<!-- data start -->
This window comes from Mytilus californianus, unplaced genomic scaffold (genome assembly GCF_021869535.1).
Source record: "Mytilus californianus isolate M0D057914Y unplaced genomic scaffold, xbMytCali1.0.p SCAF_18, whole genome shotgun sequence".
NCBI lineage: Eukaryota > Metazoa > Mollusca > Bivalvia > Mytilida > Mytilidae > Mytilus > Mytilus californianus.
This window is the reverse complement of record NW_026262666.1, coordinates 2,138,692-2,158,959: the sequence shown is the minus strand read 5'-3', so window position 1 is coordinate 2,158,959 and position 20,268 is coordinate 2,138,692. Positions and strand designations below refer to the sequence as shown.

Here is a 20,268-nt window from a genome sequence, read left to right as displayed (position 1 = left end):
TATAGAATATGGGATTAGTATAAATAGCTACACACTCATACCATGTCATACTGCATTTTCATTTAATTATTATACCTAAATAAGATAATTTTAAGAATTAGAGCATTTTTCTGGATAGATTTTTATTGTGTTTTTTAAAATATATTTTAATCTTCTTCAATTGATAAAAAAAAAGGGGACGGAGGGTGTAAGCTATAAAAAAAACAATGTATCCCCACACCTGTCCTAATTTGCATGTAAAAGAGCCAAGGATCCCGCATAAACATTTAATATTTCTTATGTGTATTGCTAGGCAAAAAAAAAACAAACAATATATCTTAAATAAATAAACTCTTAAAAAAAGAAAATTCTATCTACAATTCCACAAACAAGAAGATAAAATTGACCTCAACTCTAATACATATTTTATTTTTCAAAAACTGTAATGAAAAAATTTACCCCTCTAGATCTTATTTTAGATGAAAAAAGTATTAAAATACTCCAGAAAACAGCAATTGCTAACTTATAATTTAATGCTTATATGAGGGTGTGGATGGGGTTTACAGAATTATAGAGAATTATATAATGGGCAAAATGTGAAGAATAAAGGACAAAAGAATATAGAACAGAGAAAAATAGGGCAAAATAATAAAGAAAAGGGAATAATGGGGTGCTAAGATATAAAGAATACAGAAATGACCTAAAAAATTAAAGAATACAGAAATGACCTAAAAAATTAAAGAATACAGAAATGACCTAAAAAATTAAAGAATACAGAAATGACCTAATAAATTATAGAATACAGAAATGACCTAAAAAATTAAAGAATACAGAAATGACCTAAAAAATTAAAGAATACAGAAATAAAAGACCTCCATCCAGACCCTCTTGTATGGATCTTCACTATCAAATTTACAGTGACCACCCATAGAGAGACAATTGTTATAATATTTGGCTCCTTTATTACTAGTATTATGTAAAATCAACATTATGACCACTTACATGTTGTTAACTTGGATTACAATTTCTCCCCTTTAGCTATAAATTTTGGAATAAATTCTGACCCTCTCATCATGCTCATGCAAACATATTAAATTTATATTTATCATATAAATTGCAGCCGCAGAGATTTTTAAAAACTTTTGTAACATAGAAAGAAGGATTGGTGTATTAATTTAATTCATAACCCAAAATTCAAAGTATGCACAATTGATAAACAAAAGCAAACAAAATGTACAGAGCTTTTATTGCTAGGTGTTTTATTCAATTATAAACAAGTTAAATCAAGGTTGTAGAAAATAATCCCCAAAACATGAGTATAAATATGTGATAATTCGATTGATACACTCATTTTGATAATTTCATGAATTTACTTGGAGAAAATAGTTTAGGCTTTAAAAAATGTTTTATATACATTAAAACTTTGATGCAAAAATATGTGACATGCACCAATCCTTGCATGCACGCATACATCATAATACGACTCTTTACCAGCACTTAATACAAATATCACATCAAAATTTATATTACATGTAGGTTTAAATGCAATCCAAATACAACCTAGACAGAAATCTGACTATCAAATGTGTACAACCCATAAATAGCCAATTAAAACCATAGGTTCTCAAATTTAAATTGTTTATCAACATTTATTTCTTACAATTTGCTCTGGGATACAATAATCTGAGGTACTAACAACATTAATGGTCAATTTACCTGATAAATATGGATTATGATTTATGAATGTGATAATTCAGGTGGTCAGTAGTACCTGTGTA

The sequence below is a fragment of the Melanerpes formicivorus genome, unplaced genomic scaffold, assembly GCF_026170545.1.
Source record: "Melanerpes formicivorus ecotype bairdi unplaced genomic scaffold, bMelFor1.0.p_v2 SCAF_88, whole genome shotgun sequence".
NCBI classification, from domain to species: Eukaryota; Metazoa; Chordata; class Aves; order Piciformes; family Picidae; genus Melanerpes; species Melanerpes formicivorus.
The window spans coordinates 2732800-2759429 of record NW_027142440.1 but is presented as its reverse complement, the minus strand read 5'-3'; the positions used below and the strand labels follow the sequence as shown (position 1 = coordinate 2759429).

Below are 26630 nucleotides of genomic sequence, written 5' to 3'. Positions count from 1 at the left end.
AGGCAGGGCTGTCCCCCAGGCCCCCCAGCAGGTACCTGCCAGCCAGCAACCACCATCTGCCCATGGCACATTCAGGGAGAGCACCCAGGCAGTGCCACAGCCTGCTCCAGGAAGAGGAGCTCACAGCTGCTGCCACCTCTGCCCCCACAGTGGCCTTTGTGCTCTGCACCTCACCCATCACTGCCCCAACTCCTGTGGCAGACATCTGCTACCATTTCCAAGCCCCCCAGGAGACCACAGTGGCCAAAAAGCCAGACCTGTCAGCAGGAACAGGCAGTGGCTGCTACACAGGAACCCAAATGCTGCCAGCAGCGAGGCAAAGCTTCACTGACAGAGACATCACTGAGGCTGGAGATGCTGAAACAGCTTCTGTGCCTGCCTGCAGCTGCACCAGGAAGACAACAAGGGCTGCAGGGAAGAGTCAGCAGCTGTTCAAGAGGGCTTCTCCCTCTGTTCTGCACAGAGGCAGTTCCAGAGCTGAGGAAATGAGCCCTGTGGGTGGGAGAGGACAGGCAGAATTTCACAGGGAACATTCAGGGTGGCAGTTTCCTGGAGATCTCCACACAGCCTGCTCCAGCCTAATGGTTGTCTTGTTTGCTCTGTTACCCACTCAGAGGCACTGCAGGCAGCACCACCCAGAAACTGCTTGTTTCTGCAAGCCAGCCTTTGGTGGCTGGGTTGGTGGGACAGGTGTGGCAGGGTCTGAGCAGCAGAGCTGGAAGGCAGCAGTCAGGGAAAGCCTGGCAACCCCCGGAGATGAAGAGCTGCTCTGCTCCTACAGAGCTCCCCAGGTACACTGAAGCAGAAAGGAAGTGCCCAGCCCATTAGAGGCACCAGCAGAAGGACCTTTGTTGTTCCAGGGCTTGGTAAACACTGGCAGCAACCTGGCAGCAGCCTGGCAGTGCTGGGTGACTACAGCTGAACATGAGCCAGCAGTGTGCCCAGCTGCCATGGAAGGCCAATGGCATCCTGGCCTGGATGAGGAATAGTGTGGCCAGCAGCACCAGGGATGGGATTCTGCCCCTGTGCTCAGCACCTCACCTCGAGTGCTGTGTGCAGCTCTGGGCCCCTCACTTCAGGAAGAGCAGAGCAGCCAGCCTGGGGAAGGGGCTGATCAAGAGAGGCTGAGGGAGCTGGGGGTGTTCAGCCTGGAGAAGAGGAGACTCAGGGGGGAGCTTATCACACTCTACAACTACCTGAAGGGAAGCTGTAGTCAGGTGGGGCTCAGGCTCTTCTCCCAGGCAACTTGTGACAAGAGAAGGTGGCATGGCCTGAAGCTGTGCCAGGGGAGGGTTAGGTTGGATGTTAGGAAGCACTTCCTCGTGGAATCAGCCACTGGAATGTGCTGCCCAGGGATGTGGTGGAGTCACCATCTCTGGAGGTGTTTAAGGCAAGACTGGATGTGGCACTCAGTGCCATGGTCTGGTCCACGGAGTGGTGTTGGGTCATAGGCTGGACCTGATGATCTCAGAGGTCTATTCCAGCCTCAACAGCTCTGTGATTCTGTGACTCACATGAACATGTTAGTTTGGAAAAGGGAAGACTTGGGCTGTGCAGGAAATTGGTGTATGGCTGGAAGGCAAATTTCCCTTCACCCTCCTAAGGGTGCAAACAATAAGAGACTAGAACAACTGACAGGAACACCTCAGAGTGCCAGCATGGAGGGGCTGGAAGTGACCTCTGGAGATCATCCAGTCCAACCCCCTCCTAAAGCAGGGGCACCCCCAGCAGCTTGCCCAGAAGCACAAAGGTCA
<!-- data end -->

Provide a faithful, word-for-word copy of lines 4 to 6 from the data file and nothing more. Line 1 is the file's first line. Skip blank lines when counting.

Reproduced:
This window is the reverse complement of record NW_026262666.1, coordinates 2,138,692-2,158,959: the sequence shown is the minus strand read 5'-3', so window position 1 is coordinate 2,158,959 and position 20,268 is coordinate 2,138,692. Positions and strand designations below refer to the sequence as shown.

Here is a 20,268-nt window from a genome sequence, read left to right as displayed (position 1 = left end):
TATAGAATATGGGATTAGTATAAATAGCTACACACTCATACCATGTCATACTGCATTTTCATTTAATTATTATACCTAAATAAGATAATTTTAAGAATTAGAGCATTTTTCTGGATAGATTTTTATTGTGTTTTTTAAAATATATTTTAATCTTCTTCAATTGATAAAAAAAAAGGGGACGGAGGGTGTAAGCTATAAAAAAAACAATGTATCCCCACACCTGTCCTAATTTGCATGTAAAAGAGCCAAGGATCCCGCATAAACATTTAATATTTCTTATGTGTATTGCTAGGCAAAAAAAAAACAAACAATATATCTTAAATAAATAAACTCTTAAAAAAAGAAAATTCTATCTACAATTCCACAAACAAGAAGATAAAATTGACCTCAACTCTAATACATATTTTATTTTTCAAAAACTGTAATGAAAAAATTTACCCCTCTAGATCTTATTTTAGATGAAAAAAGTATTAAAATACTCCAGAAAACAGCAATTGCTAACTTATAATTTAATGCTTATATGAGGGTGTGGATGGGGTTTACAGAATTATAGAGAATTATATAATGGGCAAAATGTGAAGAATAAAGGACAAAAGAATATAGAACAGAGAAAAATAGGGCAAAATAATAAAGAAAAGGGAATAATGGGGTGCTAAGATATAAAGAATACAGAAATGACCTAAAAAATTAAAGAATACAGAAATGACCTAAAAAATTAAAGAATACAGAAATGACCTAAAAAATTAAAGAATACAGAAATGACCTAATAAATTATAGAATACAGAAATGACCTAAAAAATTAAAGAATACAGAAATGACCTAAAAAATTAAAGAATACAGAAATAAAAGACCTCCATCCAGACCCTCTTGTATGGATCTTCACTATCAAATTTACAGTGACCACCCATAGAGAGACAATTGTTATAATATTTGGCTCCTTTATTACTAGTATTATGTAAAATCAACATTATGACCACTTACATGTTGTTAACTTGGATTACAATTTCTCCCCTTTAGCTATAAATTTTGGAATAAATTCTGACCCTCTCATCATGCTCATGCAAACATATTAAATTTATATTTATCATATAAATTGCAGCCGCAGAGATTTTTAAAAACTTTTGTAACATAGAAAGAAGGATTGGTGTATTAATTTAATTCATAACCCAAAATTCAAAGTATGCACAATTGATAAACAAAAGCAAACAAAATGTACAGAGCTTTTATTGCTAGGTGTTTTATTCAATTATAAACAAGTTAAATCAAGGTTGTAGAAAATAATCCCCAAAACATGAGTATAAATATGTGATAATTCGATTGATACACTCATTTTGATAATTTCATGAATTTACTTGGAGAAAATAGTTTAGGCTTTAAAAAATGTTTTATATACATTAAAACTTTGATGCAAAAATATGTGACATGCACCAATCCTTGCATGCACGCATACATCATAATACGACTCTTTACCAGCACTTAATACAAATATCACATCAAAATTTATATTACATGTAGGTTTAAATGCAATCCAAATACAACCTAGACAGAAATCTGACTATCAAATGTGTACAACCCATAAATAGCCAATTAAAACCATAGGTTCTCAAATTTAAATTGTTTATCAACATTTATTTCTTACAATTTGCTCTGGGATACAATAATCTGAGGTACTAACAACATTAATGGTCAATTTACCTGATAAATATGGATTATGATTTATGAATGTGATAATTCAGGTGGTCAGTAGTACCTGTGTA